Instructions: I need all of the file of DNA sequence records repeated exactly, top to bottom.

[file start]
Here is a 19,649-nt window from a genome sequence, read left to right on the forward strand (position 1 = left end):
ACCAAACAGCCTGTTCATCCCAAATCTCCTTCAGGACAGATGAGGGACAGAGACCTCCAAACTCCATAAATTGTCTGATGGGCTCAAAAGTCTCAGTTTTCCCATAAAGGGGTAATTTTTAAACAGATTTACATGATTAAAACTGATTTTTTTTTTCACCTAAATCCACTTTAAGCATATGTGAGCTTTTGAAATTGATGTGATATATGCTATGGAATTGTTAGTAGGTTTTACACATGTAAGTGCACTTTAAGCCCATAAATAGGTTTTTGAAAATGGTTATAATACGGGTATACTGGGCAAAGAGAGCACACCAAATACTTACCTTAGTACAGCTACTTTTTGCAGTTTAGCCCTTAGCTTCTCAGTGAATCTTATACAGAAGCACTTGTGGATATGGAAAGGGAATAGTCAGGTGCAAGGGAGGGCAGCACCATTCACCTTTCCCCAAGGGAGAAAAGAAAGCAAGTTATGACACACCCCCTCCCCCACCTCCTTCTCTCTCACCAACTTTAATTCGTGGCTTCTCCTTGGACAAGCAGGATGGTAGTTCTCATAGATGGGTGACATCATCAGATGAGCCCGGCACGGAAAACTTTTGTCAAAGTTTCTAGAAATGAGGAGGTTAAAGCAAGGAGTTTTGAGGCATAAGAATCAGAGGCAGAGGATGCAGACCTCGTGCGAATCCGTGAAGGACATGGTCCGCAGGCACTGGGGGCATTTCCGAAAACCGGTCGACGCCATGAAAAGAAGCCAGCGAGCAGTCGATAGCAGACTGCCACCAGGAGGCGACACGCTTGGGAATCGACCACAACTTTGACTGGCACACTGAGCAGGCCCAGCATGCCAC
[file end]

Here is a 19,649-nt window from a genome sequence, read left to right on the forward strand (position 1 = left end):
ACCAAACAGCCTGTTCATCCCAAATCTCCTTCAGGACAGATGAGGGACAGAGACCTCCAAACTCCATAAATTGTCTGATGGGCTCAAAAGTCTCAGTTTTCCCATAAAGGGGTAATTTTTAAACAGATTTACATGATTAAAACTGATTTTTTTTTTCACCTAAATCCACTTTAAGCATATGTGAGCTTTTGAAATTGATGTGATATATGCTATGGAATTGTTAGTAGGTTTTACACATGTAAGTGCACTTTAAGCCCATAAATAGGTTTTTGAAAATGGTTATAATACGGGTATACTGGGCAAAGAGAGCACACCAAATACTTACCTTAGTACAGCTACTTTTTGCAGTTTAGCCCTTAGCTTCTCAGTGAATCTTATACAGAAGCACTTGTGGATATGGAAAGGGAATAGTCAGGTGCAAGGGAGGGCAGCACCATTCACCTTTCCCCAAGGGAGAAAAGAAAGCAAGTTATGACACACCCCCTCCCCCACCTCCTTCTCTCTCACCAACTTTAATTCGTGGCTTCTCCTTGGACAAGCAGGATGGTAGTTCTCATAGATGGGTGACATCATCAGATGAGCCCGGCACGGAAAACTTTTGTCAAAGTTTCTAGAAATGAGGAGGTTAAAGCAAGGAGTTTTGAGGCATAAGAATCAGAGGCAGAGGATGCAGACCTCGTGCGAATCCGTGAAGGACATGGTCCGCAGGCACTGGGGGCATTTCCGAAAACCGGTCGACGCCATGAAAAGAAGCCAGCGAGCAGTCGATAGCAGACTGCCACCAGGAGGCGACACGCTTGGGAATCGACCACAACTTTGACTGGCACACTGAGCAGGCCCAGCATGCCAC